The wetland is expected to be the first of a number of projects along the Upper Stoney and Battlefield Creeks. This work is taking place in the new Saltfleet Conservation Area which was established on land purchased with funding from the Heritage Green Community Trust and City of Hamilton.
One of the few silver linings of this seemingly interminable pandemic is that people continue to get outdoors in record numbers.
The growing number of visitors to Hamilton’s conservation areas offers us an opportunity to connect with new people, new groups and new communities. More than ever before, our neighbours see the value in protecting our natural lands and making sure they are there when we need them.
I want to deliver a sincere thank you to all of our donors whose vision and generosity have protected so many of the beautiful and diverse spaces. Places like the Dundas Valley, the Eramosa Karst and Canal Park simply would not be here to help us through these difficult times if it wasn’t for our donors.
Your generosity gives me hope for the future and our growing capacity to meet the daunting challenges ahead. The Saltfleet Conservation Area Wetland Project will be a key part of that. Your support has already helped to protect the lands necessary to move this project forward.
Before we ask our growing community of conservationists to help build these new wetlands, I want to thank those of you who had the vision to get us here. Your support matters more than you could possibly know.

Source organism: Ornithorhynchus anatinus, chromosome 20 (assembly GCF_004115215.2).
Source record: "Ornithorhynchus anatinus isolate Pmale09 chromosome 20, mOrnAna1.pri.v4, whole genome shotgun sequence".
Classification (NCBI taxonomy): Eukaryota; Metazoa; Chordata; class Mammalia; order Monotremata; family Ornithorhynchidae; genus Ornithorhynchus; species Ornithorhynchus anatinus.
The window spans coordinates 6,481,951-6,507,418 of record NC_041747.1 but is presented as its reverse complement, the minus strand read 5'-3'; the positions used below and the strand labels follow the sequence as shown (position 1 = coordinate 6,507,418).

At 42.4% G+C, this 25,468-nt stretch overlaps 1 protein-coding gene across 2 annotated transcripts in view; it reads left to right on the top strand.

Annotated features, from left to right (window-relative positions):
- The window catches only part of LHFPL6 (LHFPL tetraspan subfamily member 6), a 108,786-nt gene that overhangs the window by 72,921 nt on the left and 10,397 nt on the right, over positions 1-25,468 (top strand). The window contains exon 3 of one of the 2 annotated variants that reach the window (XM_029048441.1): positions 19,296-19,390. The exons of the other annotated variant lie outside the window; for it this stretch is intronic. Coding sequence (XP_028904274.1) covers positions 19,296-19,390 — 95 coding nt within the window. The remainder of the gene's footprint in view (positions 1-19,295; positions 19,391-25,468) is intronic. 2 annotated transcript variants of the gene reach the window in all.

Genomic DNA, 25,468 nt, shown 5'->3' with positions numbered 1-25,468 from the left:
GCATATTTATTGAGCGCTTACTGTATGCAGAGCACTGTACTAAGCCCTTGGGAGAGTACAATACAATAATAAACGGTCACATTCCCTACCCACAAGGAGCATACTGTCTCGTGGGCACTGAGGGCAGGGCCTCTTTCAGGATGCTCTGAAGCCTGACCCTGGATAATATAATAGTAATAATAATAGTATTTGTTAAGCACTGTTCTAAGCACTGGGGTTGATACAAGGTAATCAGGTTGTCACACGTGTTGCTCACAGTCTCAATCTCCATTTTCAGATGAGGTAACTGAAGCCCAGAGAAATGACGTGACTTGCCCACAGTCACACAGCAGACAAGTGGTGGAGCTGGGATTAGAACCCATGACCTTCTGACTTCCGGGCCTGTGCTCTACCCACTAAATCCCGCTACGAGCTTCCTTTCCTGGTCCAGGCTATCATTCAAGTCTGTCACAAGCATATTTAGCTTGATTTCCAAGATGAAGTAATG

Ted and Madeleine Dwyer feel grateful for their family’s connection with the natural world that surrounds them. Living in the Dundas Valley, they are surrounded by some of the most diverse wildlife in Southern Ontario.
Their three children, Ethan, Asia and Mahalia, each connect with nature in their own ways. Asia is an avid runner and knows the Dundas Valley trails well while Ethan and Mahalia love taking the family dog out for long walks. Though the siblings sometimes roll their eyes when their parents prattle on about the importance of being in nature, they all enjoy their family hikes together.
Sharing that experience with other families is a big part of why they donate to the Foundation’s Step Into Nature Fund. Their donations support educational programming for Elementary and Secondary students. Madeleine, who came to Canada from the Philippines with her family as a young child, sees the value in connecting young people with nature: “Lots of newcomers face many challenges and are just trying to survive when they get here,” she explains. “They don’t always have time to explore what makes this place special. With the outdoor education program, students from Hamilton’s diverse communities learn about the value and the beauty of these spaces which may be totally new to them. With any luck, they bring their families back to the conservation area on their own. Making that connection can be the beginning of something really special.”